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  14. Good prose is very important to me. It might not be as important to others in favor of characters and plotlines. That's ok. I'm simply observing something that's affected me. The OP can choose to take my advice or leave it.

    I could go into whether or not something selling means it's "good..." or if telling a story readers want should be the goal. For me, it isn't. My WIP's would both be hard sells in today's market but i'm okay with that. A money pond isn't why I write. But others are different.
     
  15. Demesnedenoir

    Demesnedenoir Auror

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    I also recommend reading crap, for study, because it teaches you what not to do. It can help turn on the interior editor brain one needs. Even better than pub'd crap, read people's first drafts that might be great later, but are rough "oh holy cow!" as they sit, LOL. We've all written that stuff, and it's good to see other people's ugly drafts. Being an early draft will make bad things pop out at you even more.
     
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  16. I'll admit, I've gotten a lot out of reading crap.

    Whenever I read I analyze: what the writer did wrong, what they did right...
     
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  17. Demesnedenoir

    Demesnedenoir Auror

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    Ditto, both for reading and writing. If I can't read it, I'll never know if the story is worth reading. No story is worth fighting through bad writing for. If my prose isn't good, I'll never finish it no matter how good the story.

     
  18. Chessie

    Chessie Guest

    I'm not saying good prose isn't important. It is to me as well. But I am, however, saying that story is more important than prose, and anyone who wants to write books should learn how to tell stories well. Learning how to tell a story is pretty much only learned by reading books one enjoys, back to the OP.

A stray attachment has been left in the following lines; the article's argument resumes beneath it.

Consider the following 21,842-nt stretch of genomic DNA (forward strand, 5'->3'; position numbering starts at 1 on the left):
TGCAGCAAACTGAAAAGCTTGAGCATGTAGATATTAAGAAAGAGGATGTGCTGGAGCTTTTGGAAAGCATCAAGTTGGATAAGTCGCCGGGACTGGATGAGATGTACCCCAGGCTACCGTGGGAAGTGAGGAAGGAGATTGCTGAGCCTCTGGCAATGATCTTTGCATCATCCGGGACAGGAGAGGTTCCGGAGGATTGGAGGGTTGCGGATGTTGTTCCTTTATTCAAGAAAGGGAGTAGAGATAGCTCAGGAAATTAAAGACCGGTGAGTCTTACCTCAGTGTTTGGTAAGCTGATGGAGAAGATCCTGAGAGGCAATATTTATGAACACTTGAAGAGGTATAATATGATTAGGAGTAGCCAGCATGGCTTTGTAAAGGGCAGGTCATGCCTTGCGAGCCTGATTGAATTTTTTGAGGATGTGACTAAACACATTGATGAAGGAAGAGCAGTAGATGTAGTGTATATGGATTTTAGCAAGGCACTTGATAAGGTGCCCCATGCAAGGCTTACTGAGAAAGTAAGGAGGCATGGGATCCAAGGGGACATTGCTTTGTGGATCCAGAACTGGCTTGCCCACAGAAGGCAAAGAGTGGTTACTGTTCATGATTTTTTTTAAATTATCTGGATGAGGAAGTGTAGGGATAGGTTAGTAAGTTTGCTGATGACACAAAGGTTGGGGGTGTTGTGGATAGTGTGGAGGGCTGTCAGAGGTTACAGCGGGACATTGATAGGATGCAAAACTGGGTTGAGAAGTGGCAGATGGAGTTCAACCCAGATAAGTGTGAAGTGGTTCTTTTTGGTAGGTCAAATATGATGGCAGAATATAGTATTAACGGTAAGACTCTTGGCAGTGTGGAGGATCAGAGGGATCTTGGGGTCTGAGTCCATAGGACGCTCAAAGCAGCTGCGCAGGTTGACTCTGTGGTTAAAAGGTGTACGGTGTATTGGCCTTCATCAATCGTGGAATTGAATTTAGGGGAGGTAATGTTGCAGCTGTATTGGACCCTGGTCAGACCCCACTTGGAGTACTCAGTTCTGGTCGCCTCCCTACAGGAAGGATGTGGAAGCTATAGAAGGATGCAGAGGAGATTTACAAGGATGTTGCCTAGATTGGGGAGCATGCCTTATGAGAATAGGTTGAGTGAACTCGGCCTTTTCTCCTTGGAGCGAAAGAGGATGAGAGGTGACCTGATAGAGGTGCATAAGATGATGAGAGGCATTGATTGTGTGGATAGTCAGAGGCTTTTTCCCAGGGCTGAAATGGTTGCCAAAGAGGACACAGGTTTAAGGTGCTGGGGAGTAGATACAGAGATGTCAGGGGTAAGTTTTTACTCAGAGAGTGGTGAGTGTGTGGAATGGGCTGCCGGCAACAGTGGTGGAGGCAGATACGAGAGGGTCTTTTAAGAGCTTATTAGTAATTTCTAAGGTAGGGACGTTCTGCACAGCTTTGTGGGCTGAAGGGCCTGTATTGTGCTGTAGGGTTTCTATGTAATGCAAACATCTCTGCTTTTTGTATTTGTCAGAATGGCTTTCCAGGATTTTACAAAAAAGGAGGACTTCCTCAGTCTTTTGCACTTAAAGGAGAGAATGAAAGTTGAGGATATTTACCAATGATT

19. I guess this is our difference--poor prose impairs my ability to enjoy a story as much or more than poor story. I just can't get through it. And often good writing will get me through a story I wouldn't ordinarily like. (Good writing isn't a band-aid slappable on any steaming pile of boring--but it helps, it does help.)

    Please don't read things you don't enjoy, you'll get into a reading slump like I did recently and take months to recover! I knida got into the reading slump following my own advice. But know that reading mediocre prose will make your prose mediocre if you aren't careful. You will pick up the bad habits of writers you read.

    The worst thing you can do is always to NOT read, of course. Better pulp than nothing. And some people don't do well without a little fluff in their lives. (I'm not that person. But still.) Of course, the definition of 'fluff' is also subjective--I know many on here would consider Harry Potter fluff--but let's walk this road no longer...
     
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  20. Demesnedenoir

    Demesnedenoir Auror

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    The devil's advocate says not so fast my friend. Story is a proverbial cat waiting to be skinned, reading novels is one route... very useful if that's what you intend to write, but in this multi-media universe story can learned and studied (perhaps even more efficiently) via film. One pretty much needs to read in order to learn how to write well, but but you don't even need to know how to write in order to tell a great story.